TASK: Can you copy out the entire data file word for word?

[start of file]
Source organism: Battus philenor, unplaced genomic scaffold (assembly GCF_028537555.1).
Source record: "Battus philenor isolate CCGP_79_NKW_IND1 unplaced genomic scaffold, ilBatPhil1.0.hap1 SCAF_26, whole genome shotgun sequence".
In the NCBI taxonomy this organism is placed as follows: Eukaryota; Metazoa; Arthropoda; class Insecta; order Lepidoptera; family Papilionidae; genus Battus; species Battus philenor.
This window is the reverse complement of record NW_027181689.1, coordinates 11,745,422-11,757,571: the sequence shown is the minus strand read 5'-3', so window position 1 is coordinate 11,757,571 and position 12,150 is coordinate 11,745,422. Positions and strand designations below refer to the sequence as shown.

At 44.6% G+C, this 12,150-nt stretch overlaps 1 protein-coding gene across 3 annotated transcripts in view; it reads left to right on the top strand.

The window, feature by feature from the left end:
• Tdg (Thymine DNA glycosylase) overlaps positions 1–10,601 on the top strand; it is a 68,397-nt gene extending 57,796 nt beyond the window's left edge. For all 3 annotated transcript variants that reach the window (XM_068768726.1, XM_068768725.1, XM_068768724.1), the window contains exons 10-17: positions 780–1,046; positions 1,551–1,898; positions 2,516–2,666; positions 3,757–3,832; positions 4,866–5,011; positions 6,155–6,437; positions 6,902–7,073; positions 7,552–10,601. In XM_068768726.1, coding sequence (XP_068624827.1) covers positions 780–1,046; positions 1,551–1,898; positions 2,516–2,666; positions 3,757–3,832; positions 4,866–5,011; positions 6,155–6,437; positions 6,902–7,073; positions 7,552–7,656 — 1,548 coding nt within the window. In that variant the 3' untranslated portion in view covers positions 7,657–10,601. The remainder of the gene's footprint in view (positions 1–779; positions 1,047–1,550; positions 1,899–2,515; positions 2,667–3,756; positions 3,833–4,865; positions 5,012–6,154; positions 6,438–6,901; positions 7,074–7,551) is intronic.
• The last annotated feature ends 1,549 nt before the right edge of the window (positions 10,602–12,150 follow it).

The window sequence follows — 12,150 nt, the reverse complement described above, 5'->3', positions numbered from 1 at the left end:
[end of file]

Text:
Source organism: Battus philenor, unplaced genomic scaffold (assembly GCF_028537555.1).
Source record: "Battus philenor isolate CCGP_79_NKW_IND1 unplaced genomic scaffold, ilBatPhil1.0.hap1 SCAF_26, whole genome shotgun sequence".
In the NCBI taxonomy this organism is placed as follows: Eukaryota; Metazoa; Arthropoda; class Insecta; order Lepidoptera; family Papilionidae; genus Battus; species Battus philenor.
This window is the reverse complement of record NW_027181689.1, coordinates 11,745,422-11,757,571: the sequence shown is the minus strand read 5'-3', so window position 1 is coordinate 11,757,571 and position 12,150 is coordinate 11,745,422. Positions and strand designations below refer to the sequence as shown.

At 44.6% G+C, this 12,150-nt stretch overlaps 1 protein-coding gene across 3 annotated transcripts in view; it reads left to right on the top strand.

The window, feature by feature from the left end:
• Tdg (Thymine DNA glycosylase) overlaps positions 1–10,601 on the top strand; it is a 68,397-nt gene extending 57,796 nt beyond the window's left edge. For all 3 annotated transcript variants that reach the window (XM_068768726.1, XM_068768725.1, XM_068768724.1), the window contains exons 10-17: positions 780–1,046; positions 1,551–1,898; positions 2,516–2,666; positions 3,757–3,832; positions 4,866–5,011; positions 6,155–6,437; positions 6,902–7,073; positions 7,552–10,601. In XM_068768726.1, coding sequence (XP_068624827.1) covers positions 780–1,046; positions 1,551–1,898; positions 2,516–2,666; positions 3,757–3,832; positions 4,866–5,011; positions 6,155–6,437; positions 6,902–7,073; positions 7,552–7,656 — 1,548 coding nt within the window. In that variant the 3' untranslated portion in view covers positions 7,657–10,601. The remainder of the gene's footprint in view (positions 1–779; positions 1,047–1,550; positions 1,899–2,515; positions 2,667–3,756; positions 3,833–4,865; positions 5,012–6,154; positions 6,438–6,901; positions 7,074–7,551) is intronic.
• The last annotated feature ends 1,549 nt before the right edge of the window (positions 10,602–12,150 follow it).

The window sequence follows — 12,150 nt, the reverse complement described above, 5'->3', positions numbered from 1 at the left end: